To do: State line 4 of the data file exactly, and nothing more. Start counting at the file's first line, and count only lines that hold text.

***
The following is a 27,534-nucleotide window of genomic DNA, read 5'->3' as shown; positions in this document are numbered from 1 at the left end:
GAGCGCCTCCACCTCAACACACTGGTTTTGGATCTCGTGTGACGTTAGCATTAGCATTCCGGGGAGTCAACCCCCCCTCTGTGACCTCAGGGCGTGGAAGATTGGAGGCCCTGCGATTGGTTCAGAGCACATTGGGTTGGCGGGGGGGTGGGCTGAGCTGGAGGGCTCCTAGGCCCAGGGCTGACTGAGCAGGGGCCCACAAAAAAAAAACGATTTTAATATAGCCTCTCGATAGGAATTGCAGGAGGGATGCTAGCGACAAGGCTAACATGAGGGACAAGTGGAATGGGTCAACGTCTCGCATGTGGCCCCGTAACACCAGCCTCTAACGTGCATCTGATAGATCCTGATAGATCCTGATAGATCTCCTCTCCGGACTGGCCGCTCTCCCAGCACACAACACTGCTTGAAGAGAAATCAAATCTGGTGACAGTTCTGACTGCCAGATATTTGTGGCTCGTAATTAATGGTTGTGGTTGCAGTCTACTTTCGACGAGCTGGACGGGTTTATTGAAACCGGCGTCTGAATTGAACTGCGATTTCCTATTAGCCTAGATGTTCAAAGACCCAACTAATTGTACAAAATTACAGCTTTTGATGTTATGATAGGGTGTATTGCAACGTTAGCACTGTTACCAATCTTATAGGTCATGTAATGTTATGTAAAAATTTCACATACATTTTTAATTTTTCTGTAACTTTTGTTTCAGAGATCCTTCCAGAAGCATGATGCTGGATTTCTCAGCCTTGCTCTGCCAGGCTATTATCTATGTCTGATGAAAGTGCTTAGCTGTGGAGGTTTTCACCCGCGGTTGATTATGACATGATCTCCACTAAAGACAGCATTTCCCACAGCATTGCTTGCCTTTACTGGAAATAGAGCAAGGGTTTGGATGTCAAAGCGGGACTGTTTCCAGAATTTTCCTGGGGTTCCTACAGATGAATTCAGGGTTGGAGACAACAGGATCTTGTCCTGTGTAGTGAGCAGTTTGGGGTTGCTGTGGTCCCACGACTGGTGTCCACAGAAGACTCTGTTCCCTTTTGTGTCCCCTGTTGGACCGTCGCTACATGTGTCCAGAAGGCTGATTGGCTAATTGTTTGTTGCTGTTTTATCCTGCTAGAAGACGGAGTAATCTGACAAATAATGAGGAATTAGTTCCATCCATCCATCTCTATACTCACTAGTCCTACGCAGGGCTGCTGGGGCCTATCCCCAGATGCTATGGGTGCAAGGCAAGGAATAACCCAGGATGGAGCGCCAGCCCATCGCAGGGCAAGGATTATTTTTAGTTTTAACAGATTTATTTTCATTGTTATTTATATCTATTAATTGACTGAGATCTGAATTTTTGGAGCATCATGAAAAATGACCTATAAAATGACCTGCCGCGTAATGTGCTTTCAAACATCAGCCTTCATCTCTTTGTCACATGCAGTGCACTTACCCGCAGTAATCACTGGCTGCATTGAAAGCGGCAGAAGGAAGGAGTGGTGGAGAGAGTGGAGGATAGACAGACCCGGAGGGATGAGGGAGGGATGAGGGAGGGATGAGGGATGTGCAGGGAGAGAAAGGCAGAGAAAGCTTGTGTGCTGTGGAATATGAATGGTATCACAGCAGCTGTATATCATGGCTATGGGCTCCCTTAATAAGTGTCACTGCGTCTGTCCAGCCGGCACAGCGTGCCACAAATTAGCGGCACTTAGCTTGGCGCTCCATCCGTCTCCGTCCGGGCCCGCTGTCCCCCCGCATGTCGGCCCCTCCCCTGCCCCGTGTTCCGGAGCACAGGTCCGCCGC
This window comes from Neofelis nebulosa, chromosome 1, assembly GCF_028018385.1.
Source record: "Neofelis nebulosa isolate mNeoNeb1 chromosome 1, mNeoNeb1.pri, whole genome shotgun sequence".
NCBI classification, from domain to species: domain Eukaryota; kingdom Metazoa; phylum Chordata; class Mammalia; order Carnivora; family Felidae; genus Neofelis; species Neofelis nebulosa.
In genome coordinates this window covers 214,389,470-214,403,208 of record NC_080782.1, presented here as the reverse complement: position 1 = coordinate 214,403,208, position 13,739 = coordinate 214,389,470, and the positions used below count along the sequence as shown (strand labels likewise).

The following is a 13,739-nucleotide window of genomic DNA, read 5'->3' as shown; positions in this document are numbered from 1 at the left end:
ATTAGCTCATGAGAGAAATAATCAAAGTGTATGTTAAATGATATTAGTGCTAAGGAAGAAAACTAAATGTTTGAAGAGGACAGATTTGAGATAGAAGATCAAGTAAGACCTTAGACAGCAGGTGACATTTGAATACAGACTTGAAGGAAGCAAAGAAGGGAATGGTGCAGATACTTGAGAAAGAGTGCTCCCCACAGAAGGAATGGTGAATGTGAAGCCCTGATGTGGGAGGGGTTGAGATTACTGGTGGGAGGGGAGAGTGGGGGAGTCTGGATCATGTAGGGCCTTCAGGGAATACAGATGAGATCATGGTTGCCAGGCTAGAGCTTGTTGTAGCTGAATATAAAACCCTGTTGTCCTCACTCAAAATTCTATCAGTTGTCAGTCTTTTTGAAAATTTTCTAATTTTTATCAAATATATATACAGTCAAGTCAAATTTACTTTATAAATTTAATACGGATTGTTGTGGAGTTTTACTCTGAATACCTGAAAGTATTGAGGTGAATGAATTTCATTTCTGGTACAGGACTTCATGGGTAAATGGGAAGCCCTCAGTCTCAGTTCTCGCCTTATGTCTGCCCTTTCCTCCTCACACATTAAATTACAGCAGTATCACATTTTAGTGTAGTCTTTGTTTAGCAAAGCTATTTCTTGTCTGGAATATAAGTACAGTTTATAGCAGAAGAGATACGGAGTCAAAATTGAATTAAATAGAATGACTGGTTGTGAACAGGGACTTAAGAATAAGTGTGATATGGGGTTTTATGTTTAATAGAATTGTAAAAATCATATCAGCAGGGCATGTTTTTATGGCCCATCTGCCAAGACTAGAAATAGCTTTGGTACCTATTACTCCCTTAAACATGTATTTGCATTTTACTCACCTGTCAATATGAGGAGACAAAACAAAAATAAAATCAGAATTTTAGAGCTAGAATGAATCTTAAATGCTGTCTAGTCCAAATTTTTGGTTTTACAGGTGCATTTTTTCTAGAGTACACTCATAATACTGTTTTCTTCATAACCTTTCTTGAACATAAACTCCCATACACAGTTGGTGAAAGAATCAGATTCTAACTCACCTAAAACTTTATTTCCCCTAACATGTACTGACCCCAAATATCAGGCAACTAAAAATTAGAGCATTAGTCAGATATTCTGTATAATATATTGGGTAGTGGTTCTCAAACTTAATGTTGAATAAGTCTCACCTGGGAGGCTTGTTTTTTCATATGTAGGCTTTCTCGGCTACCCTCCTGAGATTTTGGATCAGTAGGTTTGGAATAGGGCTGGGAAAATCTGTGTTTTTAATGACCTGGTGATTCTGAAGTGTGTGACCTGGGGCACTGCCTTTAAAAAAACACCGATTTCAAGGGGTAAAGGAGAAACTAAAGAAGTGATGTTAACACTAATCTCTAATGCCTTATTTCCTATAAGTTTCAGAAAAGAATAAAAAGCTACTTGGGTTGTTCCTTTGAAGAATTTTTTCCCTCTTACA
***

Source record: "Neofelis nebulosa isolate mNeoNeb1 chromosome 1, mNeoNeb1.pri, whole genome shotgun sequence".